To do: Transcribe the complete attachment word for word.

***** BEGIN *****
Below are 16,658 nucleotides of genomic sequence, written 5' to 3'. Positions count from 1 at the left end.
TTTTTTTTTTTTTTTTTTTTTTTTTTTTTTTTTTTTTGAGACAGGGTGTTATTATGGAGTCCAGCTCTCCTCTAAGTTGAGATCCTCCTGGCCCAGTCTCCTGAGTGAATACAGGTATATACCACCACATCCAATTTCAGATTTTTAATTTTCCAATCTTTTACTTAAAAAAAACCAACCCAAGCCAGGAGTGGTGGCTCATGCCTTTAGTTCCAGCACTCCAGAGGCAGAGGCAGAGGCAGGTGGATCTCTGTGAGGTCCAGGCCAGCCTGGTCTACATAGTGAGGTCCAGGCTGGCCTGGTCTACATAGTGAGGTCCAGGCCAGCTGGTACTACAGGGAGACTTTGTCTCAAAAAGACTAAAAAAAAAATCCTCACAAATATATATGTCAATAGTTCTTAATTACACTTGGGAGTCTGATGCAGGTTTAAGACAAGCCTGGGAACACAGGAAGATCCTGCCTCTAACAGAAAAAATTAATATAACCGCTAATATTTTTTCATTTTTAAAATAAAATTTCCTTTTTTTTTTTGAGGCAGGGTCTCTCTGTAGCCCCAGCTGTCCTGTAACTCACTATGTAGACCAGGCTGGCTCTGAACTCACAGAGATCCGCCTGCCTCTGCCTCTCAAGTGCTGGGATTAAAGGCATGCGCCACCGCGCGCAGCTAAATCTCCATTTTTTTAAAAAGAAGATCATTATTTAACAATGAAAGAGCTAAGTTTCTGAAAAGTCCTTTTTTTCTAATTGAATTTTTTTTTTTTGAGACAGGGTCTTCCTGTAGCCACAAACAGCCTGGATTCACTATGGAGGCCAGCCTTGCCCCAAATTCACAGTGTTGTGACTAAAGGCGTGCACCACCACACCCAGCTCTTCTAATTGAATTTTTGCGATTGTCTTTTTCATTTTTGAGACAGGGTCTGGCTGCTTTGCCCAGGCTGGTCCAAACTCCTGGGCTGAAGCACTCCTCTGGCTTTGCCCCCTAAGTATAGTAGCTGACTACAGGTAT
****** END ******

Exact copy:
Below are 16,658 nucleotides of genomic sequence, written 5' to 3'. Positions count from 1 at the left end.
TTTTTTTTTTTTTTTTTTTTTTTTTTTTTTTTTTTTTGAGACAGGGTGTTATTATGGAGTCCAGCTCTCCTCTAAGTTGAGATCCTCCTGGCCCAGTCTCCTGAGTGAATACAGGTATATACCACCACATCCAATTTCAGATTTTTAATTTTCCAATCTTTTACTTAAAAAAAACCAACCCAAGCCAGGAGTGGTGGCTCATGCCTTTAGTTCCAGCACTCCAGAGGCAGAGGCAGAGGCAGGTGGATCTCTGTGAGGTCCAGGCCAGCCTGGTCTACATAGTGAGGTCCAGGCTGGCCTGGTCTACATAGTGAGGTCCAGGCCAGCTGGTACTACAGGGAGACTTTGTCTCAAAAAGACTAAAAAAAAAATCCTCACAAATATATATGTCAATAGTTCTTAATTACACTTGGGAGTCTGATGCAGGTTTAAGACAAGCCTGGGAACACAGGAAGATCCTGCCTCTAACAGAAAAAATTAATATAACCGCTAATATTTTTTCATTTTTAAAATAAAATTTCCTTTTTTTTTTTGAGGCAGGGTCTCTCTGTAGCCCCAGCTGTCCTGTAACTCACTATGTAGACCAGGCTGGCTCTGAACTCACAGAGATCCGCCTGCCTCTGCCTCTCAAGTGCTGGGATTAAAGGCATGCGCCACCGCGCGCAGCTAAATCTCCATTTTTTTAAAAAGAAGATCATTATTTAACAATGAAAGAGCTAAGTTTCTGAAAAGTCCTTTTTTTCTAATTGAATTTTTTTTTTTTGAGACAGGGTCTTCCTGTAGCCACAAACAGCCTGGATTCACTATGGAGGCCAGCCTTGCCCCAAATTCACAGTGTTGTGACTAAAGGCGTGCACCACCACACCCAGCTCTTCTAATTGAATTTTTGCGATTGTCTTTTTCATTTTTGAGACAGGGTCTGGCTGCTTTGCCCAGGCTGGTCCAAACTCCTGGGCTGAAGCACTCCTCTGGCTTTGCCCCCTAAGTATAGTAGCTGACTACAGGTAT